There is a misconception that marijuana can affect the immune system, which are why there have been doubts about the plant’s effectiveness in address HIV/AIDS symptoms. But more research is proving the opposite.
Once a person is exposed to the Human Immunodeficiency Virus, the virus goes into the bloodstream and attacks the cells of the immune system, and then it multiplies. Because HIV attacks the body’s immune system, you’re much more prone to getting sick from opportunistic diseases. If your body becomes too weak to fight off any infection, that’s when HIV turns into AIDS (acquired immune deficiency syndrome). An estimated 34 million people have died from HIV, while 37 million people live with the disease today.
HIV medications are prescribed to reduce the viral load, which can then prevent the virus from reproducing in the body in order to preserve the immune system. Certain HIV drugs work by reducing both the viral load while treating any infections that have made their way to the bloodstream. Many patients take prescription medications so that the body becomes strong enough to fight off nasty opportunistic infections. While there are so many kinds of pharmaceutical drugs used in the treatment of HIV and AIDS symptoms, there is still no cure.
It’s common for those diagnosed with HIV to spend their days taking a handful of different pills to reduce the pain that typically comes with the disease. HIV can cause pain known as peripheral neuropathy, and the treatment medications can cause side effects such as depression, appetite loss, nausea, and difficulty sleeping.
Cannabis has been used to address these side effects.
One of the most commonly occurring illnesses that are present in people with HIV is peripheral neuropathy, or pain in nerves that are responsible for feelings in arms and feet. Peripheral neuropathy can cause unbearable pain, muscle loss, impaired coordination, paresthesia, and twitching. A 2007 study of 55 patients was conducted to test the effectiveness of marijuana in addressing the pain. The participants who smoked pot daily showed a 34% decrease in pain, and that 52% of the patients experienced more than 30% in pain relief as compared to those who were on placebo.
Patients diagnosed with HIV are prone to experiencing bouts of emotional instability characterized by anxiety, depression, and mood swings. These feelings can arise out of simply being diagnosed with HIV, but are also caused and exacerbated by psychological and physiological factors. When marijuana is administered in controlled doses, it can increase serotonin levels in the brain. It acts as a natural antidepressant because it contains compounds that resemble the brain’s endocannabinoids, which the body releases in times of high stress. When marijuana activates the endocannabinoid receptors, it directly affects the cells responsible for serotonin production which helps in regulating our moods.
HIV can cause appetite loss, which is oftentimes worsened because of medications although cannabis intake has shown to be promising in treating this. A 2005 study of 523 HIV-positive patients showed that 27% of them use marijuana to alleviate their symptoms. Out of those participants, 97% said that they had better appetites. A double-blind study conducted in 2007 examined the effects of both marijuana and dronabinol, which is a synthetic form of the plant, on HIV-positive patients. The findings showed that participants who consumed both marijuana and its synthetic form showed improvements in their appetite; in particular, the patients began to eat more often. When the patients were administered higher doses of both marijuana and dronabinol, they also showed an increase in overall body weight.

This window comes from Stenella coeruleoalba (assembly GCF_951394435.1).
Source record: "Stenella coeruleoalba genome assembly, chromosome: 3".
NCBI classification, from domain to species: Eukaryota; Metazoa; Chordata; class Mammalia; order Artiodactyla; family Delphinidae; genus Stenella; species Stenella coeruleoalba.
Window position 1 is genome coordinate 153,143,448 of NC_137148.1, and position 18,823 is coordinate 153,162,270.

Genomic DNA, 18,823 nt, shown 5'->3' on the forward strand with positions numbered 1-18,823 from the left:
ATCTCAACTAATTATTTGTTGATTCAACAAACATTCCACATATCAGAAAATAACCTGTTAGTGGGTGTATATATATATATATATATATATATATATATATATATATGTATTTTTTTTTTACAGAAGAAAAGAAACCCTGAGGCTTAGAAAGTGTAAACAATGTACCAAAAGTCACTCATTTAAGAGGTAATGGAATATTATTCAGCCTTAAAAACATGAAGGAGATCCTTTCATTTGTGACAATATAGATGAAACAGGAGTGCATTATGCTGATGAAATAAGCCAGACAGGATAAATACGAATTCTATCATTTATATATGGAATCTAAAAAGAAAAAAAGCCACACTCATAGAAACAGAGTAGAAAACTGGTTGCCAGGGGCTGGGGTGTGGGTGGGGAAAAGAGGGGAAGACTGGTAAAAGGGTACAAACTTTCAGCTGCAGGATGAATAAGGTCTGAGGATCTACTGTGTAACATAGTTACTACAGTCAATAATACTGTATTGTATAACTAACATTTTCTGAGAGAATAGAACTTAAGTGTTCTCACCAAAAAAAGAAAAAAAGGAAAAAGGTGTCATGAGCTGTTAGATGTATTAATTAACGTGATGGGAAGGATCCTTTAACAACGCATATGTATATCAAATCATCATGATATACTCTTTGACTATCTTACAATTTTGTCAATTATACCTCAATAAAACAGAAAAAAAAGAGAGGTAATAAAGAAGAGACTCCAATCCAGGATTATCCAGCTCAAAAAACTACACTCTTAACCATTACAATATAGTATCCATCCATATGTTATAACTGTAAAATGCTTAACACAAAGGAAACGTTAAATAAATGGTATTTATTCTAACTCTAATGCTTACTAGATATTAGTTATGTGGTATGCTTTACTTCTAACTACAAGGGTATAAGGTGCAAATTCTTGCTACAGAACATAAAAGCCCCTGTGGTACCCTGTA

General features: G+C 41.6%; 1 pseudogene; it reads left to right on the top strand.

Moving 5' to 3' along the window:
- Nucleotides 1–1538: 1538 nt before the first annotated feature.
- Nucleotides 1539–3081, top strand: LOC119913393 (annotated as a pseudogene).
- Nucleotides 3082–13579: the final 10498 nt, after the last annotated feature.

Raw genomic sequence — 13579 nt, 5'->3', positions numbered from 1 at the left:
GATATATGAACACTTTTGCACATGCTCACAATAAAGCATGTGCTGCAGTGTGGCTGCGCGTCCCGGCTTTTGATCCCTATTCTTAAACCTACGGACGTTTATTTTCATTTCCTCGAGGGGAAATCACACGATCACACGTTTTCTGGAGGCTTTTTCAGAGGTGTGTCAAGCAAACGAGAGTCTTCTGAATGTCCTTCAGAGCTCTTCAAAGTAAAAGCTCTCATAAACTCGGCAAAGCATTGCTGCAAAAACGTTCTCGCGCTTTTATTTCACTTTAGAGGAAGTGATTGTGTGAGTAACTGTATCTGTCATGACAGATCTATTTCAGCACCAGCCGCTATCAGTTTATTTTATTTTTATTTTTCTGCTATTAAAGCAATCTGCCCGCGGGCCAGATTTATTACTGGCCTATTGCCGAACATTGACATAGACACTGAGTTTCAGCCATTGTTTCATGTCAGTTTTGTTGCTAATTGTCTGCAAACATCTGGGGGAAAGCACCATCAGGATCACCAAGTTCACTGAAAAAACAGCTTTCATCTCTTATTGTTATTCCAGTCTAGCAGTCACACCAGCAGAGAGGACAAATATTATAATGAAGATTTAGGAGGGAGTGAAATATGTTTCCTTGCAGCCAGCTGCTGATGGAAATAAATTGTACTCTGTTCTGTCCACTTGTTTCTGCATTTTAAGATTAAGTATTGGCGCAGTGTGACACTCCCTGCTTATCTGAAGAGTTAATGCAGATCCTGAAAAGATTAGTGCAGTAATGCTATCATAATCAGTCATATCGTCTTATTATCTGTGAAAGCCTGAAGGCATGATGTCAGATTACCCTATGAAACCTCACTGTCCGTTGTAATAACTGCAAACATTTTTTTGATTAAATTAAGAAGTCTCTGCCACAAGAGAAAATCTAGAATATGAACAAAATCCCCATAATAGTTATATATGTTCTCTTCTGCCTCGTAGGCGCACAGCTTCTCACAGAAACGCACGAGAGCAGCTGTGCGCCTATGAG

Nausea is common in patients who are diagnosed with HIV, especially as the condition progresses. Nausea is sometimes caused by gastrointestinal problems, central nervous system disorders, medications, or a combination of factors. The ability of marijuana to treat nausea even in patients who don’t have HIV is quite well-known already. A 2005 study of HIV-positive individuals showed that those who were administered marijuana were more successful in adhering to anti-retroviral therapy as compared to individuals who did not.
People with HIV often have a hard time falling asleep because of anxiety, depression, or unbearable pain. The right strain of marijuana has the ability to relax both the physical body and the mind, making it easier to fall and stay asleep. Sometimes even just a small dose is enough to help a patient get a good night’s rest.
Potential for HIV Reversal
Some doctors also think that cannabis intake has the potential to slow down the spread of the HIV virus in the body. Much more research needs to be done in this area to confirm anything. A recent study published in the AIDS Research and Human Retroviruses journal explored this idea. In the study, which was carried out by researchers at the Louisiana State University, monkeys who were given a daily dose of THC during a 17-month period showed a reduction in the gut’s immune tissue which is a significant location of HIV infections. The team also found that the effect of THC on the was done on a genetic level. The researchers also found that the monkeys who were administered THC showed higher levels of healthy immune cells. “It adds to the picture and it builds a little bit more information around the potential mechanisms that might be playing a role in the modulation of the infection,” says Dr. Patricia Molina, the study’s lead author and head of the the Physiology Department at the Louisiana State University.
Some of the world’s largest HIV/AIDS organizations, including the American Academy of HIV medicine, already supports the idea of patients having access to medical marijuana. Slowly but surely, the industry is turning a new leaf and accepting that conventional medicine is no longer enough in providing patients with the treatment that they deserve.